Budget proposal: CMOs highlight issues of taxation plaguing telecom growth

Ask FBR to treat sector as industry, rationalise FED and withholding tax.


Farooq Baloch April 23, 2015
The industry pays up to Rs500 in sales tax on the import of a mobile phone. STOCK IMAGE

KARACHI: With the federal budget for 2015-16 just around the corner, cellular mobile operators (CMOs) have recommended the elimination of subscriber identity module (SIM) card activation tax and customs duties on the import of mobile phones and telecom equipment.

In a five-point taxation proposal released to the media on Thursday, the CMOs have also urged the Federal Board of Revenue to treat the telecom sector as an industry – a status already recognised by the Ministry of IT and Telecom and the Ministry of Industries.

The five operators also proposed a centralised system of tax returns to avoid double taxation and rationalisation of the federal excise duty (FED) and withholding tax, which will benefit ordinary consumers.

The telecom sector argues that growing taxation on telecom services hinders the growth of mobile broadband and hurts affordability of services, thus lowering revenues for both the government and the industry.

Pakistan is at number four among the highly taxed countries globally and at the highest level in comparison with similar markets, they said. In FY14, the telecom sector’s contribution to the national exchequer amounted to Rs130 billion.



According to the details provided in the document, the telecom sector pays 5.5% tax on the import of telecom equipment – the imports in FY14 were Rs123 billion.

Removing income tax on imports can reduce the cost of electronic network, said the CMOs, thus increase economic viability of infrastructure investment in remote areas and impact coverage of the third-generation (3G) mobile network.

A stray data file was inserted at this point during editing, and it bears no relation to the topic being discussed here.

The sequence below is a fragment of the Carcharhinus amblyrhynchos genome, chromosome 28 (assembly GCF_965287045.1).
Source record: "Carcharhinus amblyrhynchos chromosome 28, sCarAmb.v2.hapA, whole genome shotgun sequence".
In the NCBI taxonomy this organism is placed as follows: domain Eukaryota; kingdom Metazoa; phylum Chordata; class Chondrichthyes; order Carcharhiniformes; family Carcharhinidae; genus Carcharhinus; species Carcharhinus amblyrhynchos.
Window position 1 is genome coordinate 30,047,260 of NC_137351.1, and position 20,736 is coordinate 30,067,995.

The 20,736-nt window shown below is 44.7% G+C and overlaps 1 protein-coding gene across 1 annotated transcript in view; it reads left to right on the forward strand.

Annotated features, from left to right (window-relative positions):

The exchequer charges Rs250 in sales tax and another Rs250 in activation tax for each new SIM card. The industry pays up to Rs500 in sales tax on the import of a mobile phone and as much amount under the head of the International Mobile Equipment Identity (IMEI) tax for every imported mobile phone.

These taxes restrict investment in the telecom sector, the statement said. The foreign direct investment (FDI) in the telecom sector stood at Rs90 billion in FY14, which was 34% of the total FDI the country attracted during that period.

The CMOs have proposed the elimination of aforesaid taxes and suggested that the SIM activation tax be reduced to Rs150. “When the SIM activation tax was reduced in the past, mobile penetration increased, causing an upsurge in government’s tax revenues.”

Among other recommendations, the CMOs proposed harmonisation between federal and provincial sales tax laws.

Under the current regime, the CMOs have to deal with double taxation. They pay 18.5% FED to the FBR while an equal amount of GST is charged by the provincial governments.

The CMOs argue that the GST and FED rate should be rationalised in line with other sectors of the economy – the FED on telecom sector is applied at the rate of 18.5% compared with 16% applied to other sectors.

Though it will reduce the tax revenue, the benefits passed on to the consumers can support additional two million subscriptions by 2020, they say. This will result in $1.1 billion worth of GDP growth and 0.3% increase in the country’s productivity.

More than 80% of the country’s 137 million cellular subscribers (as of June 2014) are below the threshold of taxable income. The advance income tax or withholding tax should, therefore, be reduced from the current 15% to 5%, the CMOs recommended.

In the end, the CMOs proposed that SRO 575 should be restored, which will exempt the industry from sales tax and customs duty on the import of telecom equipment.

There is also availability of 20MHz spectrum which the government wants to sell, but the operators cannot afford it due to high taxes. If these taxes are lowered, the initial loss of revenue in the year 2015-16 can be offset through the $500-million sale of the spectrum.

Published in The Express Tribune, April 24th,  2015.

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